LEOMINSTER — In 1958, when Albert Mason was 24 years old, he purchased the piece of wooded land that would eventually become Mason Bowling Center, or “Mason’s,” as it’s affectionately dubbed locally.
Now, after 62 years in operation, 10 years barely breaking even, and about seven years on the market, Mason’s has officially exchanged hands.
“It’s 62 years since we opened, it’s only a matter of math that I am 62 years older and I don’t have anybody in my family or outside the family who can take on the total responsibility,” said Mason, a native of Brookline who at 88 years old, is still going strong. “To own this place is a responsibility and it’s a financial responsibility. The world has changed a lot in the last 10 years, it is not a profitable undertaking.”
The transaction was finalized yesterday for $1,250,000. Mason said the Commonwealth of Massachusetts purchased the bowling center with plans of redeveloping it.
“If you had to make a living operating a bowling alley the last ten years, this bowling alley, you couldn’t do it,” said Mason.
But back in 1960, when 26-year-old Mason finished developing the land into the bowling alley, golf course and ice cream stand that remains today, the bowling industry was a profitable business venture that was gaining steam.
Bowling peaked in the mid-1960s when 12,000 new alleys popped up throughout the nation, the business then steadily declined over the years.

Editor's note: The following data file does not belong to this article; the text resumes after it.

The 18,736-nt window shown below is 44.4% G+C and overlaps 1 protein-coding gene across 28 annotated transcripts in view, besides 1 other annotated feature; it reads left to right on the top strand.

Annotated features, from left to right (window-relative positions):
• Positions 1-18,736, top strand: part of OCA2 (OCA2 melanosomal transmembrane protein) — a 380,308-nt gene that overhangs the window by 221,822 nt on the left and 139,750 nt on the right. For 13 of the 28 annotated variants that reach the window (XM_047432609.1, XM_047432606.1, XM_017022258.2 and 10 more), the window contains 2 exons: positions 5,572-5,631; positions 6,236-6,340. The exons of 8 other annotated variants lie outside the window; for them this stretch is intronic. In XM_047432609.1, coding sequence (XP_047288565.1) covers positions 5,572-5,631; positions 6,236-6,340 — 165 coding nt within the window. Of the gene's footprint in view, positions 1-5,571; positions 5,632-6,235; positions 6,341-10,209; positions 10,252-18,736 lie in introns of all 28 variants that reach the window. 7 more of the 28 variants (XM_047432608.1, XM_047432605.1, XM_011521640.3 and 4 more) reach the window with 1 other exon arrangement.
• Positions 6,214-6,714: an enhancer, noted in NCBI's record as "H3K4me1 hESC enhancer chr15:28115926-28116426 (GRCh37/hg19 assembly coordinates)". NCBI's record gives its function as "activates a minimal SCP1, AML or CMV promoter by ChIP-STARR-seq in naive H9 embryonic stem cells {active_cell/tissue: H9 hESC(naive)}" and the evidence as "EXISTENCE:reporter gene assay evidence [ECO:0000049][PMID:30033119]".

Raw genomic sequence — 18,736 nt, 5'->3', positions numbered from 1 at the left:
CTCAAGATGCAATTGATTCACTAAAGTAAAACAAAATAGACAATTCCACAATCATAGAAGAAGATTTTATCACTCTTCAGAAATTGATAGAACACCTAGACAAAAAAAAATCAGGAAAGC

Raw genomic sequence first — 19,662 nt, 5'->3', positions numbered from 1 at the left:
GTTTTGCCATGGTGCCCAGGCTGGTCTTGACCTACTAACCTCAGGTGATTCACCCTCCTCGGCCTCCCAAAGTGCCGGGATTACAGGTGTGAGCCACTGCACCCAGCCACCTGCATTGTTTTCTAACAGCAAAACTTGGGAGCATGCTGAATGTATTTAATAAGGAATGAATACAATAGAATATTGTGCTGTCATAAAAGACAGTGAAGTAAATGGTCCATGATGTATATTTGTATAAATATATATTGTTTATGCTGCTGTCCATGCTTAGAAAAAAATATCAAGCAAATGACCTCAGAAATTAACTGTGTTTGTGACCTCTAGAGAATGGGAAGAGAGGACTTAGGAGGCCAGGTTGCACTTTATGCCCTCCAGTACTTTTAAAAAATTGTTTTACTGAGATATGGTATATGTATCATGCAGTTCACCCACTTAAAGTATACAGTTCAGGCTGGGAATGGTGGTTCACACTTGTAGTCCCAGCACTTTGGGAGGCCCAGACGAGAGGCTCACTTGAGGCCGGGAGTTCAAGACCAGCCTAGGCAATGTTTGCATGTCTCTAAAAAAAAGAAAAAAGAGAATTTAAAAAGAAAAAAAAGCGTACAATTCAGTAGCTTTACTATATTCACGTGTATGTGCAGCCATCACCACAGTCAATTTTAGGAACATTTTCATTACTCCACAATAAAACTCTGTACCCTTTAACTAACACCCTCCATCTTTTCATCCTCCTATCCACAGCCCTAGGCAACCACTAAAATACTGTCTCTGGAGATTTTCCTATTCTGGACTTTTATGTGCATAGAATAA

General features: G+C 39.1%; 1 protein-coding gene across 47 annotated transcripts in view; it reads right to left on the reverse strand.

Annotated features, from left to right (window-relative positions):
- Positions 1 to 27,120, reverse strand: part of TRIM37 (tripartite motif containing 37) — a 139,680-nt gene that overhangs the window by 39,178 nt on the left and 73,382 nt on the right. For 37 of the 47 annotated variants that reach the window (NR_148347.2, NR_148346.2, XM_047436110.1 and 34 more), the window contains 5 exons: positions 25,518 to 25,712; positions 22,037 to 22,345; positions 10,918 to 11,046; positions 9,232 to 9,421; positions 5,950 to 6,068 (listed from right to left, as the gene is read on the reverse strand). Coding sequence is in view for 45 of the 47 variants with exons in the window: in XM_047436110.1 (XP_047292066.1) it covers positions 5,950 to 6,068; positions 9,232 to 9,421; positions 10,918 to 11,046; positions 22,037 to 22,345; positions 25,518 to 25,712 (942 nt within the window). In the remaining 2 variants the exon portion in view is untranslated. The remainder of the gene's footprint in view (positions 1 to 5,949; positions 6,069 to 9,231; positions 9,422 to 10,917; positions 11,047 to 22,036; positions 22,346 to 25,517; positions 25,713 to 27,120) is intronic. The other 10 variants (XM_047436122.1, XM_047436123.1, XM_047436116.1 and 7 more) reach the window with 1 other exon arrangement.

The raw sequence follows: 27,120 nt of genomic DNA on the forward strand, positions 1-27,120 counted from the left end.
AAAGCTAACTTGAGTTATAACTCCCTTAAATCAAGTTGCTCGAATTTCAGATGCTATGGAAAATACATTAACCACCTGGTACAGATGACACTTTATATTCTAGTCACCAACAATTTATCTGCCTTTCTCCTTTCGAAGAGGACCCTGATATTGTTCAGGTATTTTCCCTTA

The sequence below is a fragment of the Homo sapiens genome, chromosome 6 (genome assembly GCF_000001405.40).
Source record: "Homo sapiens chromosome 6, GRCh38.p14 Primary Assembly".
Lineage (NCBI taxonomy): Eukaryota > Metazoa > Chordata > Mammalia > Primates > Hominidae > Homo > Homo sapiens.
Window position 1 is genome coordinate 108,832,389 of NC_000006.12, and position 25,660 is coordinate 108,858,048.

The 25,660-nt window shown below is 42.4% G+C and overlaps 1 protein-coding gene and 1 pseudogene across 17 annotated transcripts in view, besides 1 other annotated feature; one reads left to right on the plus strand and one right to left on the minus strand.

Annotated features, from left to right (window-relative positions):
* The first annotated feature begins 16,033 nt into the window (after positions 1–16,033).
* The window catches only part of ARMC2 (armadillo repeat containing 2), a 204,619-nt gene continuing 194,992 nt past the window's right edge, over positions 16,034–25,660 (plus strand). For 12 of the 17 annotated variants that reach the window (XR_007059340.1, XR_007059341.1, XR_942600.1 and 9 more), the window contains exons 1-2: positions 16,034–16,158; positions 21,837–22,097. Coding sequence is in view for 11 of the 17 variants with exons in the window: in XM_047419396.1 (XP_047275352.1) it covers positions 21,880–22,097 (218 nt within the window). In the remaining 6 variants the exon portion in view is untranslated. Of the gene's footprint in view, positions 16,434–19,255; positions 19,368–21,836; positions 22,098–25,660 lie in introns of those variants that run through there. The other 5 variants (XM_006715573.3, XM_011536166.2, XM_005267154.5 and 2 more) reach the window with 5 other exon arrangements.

According to a 2011 study cited by USA Today in an article written in 2015, from 1998-2013, the number of bowling alleys in the country decreased about 26% from 5,400 from 3,976.
The bowling industry took a hit in the post-industrial era that was ushered in by the “computer revolution,” which also took place in the 1960s. The “computer-based infrastructure” definitive of post-industrial society brought with it a sedentary lifestyle, workforce, not to mention video games.
And while Leominster appears to be a boon for business today, serving as a business center for abutting business-barren towns like Lancaster, Lunenburg and Bolton, Mason said that over the years, major corporations have left the area, decreasing attendance rates at Mason’s.
“You had GE, a sunglass company, Dupont, a telephone company, you had plastic companies. There was an enormous infrastructure to support the plastics companies, you had tools, dyes, specialists,” explained Mason.
“Then the world changed,” he said. “The last 10 years, little by little, the paper mills left and the law company left, everybody left and there’s a limited amount of industry here, some, but it’s quite limited.”
Over the last decade, Mason kept the bowling center in operation out of love for the wholesome entertainment, which brings families together and provides a safe environment for dating and friend-making.
“I could have closed it anytime I wanted to because I didn’t depend on it for a living,” said Mason, who makes his living operating Mason Capital Partners, an investment service in Boston. “It was depending on me for a living, but basically, I come up here and I like to walk up and down and meet the people, see the birthday parties and the kids having a good time.”
“I’m really sorry to see it go,” he said. “What are you going to do with a family now?”